Caribbean Netherlands (BES)

The Caribbean Netherlands became a separate jurisdiction on October 10, 2010, upon dissolution of the Netherlands Antilles. The Caribbean Netherlands consist of three islands – Bonaire, St. Eustatius, and Saba – and are also referred to as the BES Islands. Their status is now a special municipality of the Kingdom of the Netherlands.

On October 9, 2011, the deadline passed to “confirm” an application that was pending in the Netherlands Antilles so that it would continue in the Caribbean Netherlands, and now all future registrations must be the subject of a fresh application.

The applicable trademarks act provides for registration in the Caribbean Netherlands of trade and service marks in all International Classes, governed by the Nice Classification system. International priority is available, and prior use is not necessary.

Registrations extend for a period of ten years, running from the date of application, and renewals are for like periods of ten years.

Bonaire is located close to Venezuela, some 500 miles south of St. Eustatius and Saba which are only 17 miles apart and are situated in the northeast Caribbean near the Virgin Islands.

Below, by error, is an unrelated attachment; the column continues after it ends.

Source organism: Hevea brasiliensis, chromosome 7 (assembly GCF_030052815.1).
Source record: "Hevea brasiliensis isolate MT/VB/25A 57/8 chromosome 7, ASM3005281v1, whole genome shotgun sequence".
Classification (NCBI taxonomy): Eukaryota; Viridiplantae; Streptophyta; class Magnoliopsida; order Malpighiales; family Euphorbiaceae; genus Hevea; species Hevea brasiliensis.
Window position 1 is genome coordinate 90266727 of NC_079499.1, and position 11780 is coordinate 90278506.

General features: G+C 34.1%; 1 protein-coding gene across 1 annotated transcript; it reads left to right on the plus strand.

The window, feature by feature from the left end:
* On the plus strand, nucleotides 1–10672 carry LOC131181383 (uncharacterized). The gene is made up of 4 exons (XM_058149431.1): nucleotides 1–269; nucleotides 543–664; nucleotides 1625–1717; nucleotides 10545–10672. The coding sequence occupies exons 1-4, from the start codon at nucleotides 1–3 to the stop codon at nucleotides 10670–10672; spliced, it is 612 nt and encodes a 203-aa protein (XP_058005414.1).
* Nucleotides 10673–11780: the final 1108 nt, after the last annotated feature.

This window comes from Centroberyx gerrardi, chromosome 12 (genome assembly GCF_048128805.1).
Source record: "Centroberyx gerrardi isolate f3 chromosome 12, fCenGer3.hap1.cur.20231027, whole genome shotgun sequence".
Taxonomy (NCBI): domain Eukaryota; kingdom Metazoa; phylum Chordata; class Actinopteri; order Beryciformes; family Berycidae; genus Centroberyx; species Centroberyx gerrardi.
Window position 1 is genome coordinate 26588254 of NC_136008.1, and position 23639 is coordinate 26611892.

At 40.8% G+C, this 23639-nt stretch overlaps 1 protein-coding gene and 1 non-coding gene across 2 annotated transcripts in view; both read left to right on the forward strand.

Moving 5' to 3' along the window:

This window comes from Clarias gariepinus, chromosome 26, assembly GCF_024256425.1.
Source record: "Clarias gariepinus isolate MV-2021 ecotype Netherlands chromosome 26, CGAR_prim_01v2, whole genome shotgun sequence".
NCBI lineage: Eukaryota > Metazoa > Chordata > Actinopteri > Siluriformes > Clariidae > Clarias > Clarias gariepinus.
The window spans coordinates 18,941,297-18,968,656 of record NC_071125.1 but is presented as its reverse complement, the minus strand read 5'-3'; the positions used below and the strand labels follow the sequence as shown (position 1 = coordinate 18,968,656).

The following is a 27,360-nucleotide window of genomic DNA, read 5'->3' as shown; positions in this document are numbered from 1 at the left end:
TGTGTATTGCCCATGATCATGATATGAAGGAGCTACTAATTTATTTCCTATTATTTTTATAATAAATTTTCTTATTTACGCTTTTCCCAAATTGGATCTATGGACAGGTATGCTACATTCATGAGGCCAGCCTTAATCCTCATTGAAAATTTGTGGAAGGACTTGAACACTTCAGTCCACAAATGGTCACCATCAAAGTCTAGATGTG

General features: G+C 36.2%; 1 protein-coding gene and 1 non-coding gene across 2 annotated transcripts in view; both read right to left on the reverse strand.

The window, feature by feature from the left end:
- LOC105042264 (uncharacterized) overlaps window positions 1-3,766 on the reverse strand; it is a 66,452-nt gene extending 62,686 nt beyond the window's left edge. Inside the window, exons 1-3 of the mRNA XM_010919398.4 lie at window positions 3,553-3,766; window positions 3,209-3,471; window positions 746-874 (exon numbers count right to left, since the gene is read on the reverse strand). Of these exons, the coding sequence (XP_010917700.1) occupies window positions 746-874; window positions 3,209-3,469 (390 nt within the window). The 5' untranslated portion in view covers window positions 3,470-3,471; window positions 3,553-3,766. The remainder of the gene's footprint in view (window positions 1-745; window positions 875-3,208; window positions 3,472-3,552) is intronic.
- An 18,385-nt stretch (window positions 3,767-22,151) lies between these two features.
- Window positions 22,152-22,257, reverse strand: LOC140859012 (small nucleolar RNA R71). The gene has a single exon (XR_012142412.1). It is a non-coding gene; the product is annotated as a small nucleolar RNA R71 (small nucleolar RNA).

The official languages in the Caribbean Netherlands are Dutch, Papiamento, and English. The United States dollar is the official currency.

Further information is available in the two articles (Article 1, Article 2) published by this firm, one in the April 2011 issue of the INTA Bulletin and the other in the March 2011 issue of theITMA Review, published by the Institute of Trade Marks in London.

The Power of Attorney form needs to be signed by an officer of the company and dated, with no additional formality.

History: The Caribbean Netherlands border the North Sea and include three separate municipalities known as the BES islands: Bonaire, Sint Eustatius (or “Statia”), and Saba. Bonaire, the largest of the three islands, is located near the Venezuelan coast. It was first claimed by the Spaniards after being visited by Alonso de Ojeda in 1499. From the 1500s to the 1800s Bonaire was occupied by numerous countries until 1816 when the Dutch reclaimed the land. Its capital is Kralendijk and its economy is boosted by tourism and salt production.

Located southeast of the Virgin Islands, Sint Eustatius was discovered in 1493 by Christopher Columbus but was not settled until the Dutch took over in 1636. Between 1781 and 1784 the island was taken over by the British until the Netherlands regained it. Following the year 1795, Sint Eustatius was handled between the French and the British for twenty years until the Dutch were able to fully gain the island back. A popular activity to do in Sint Eustatius is to climb the dormant volcano known as “The Quill.” Its capital is Oranjestad.
Formed at the top of a volcano, Saba is southwest of St. Maarten and is the smallest of the three islands. Discovered in 1493, this island was originally inhabited by Ciboney Indians until 1632 when shipwrecked Europeans washed up on Saba’s coast. The island was sought after by many colonial rulers but was officially controlled by the Dutch in 1816. Saba’s capital is The Bottom and is also known as the “Unspoiled Queen of the Caribbean.”

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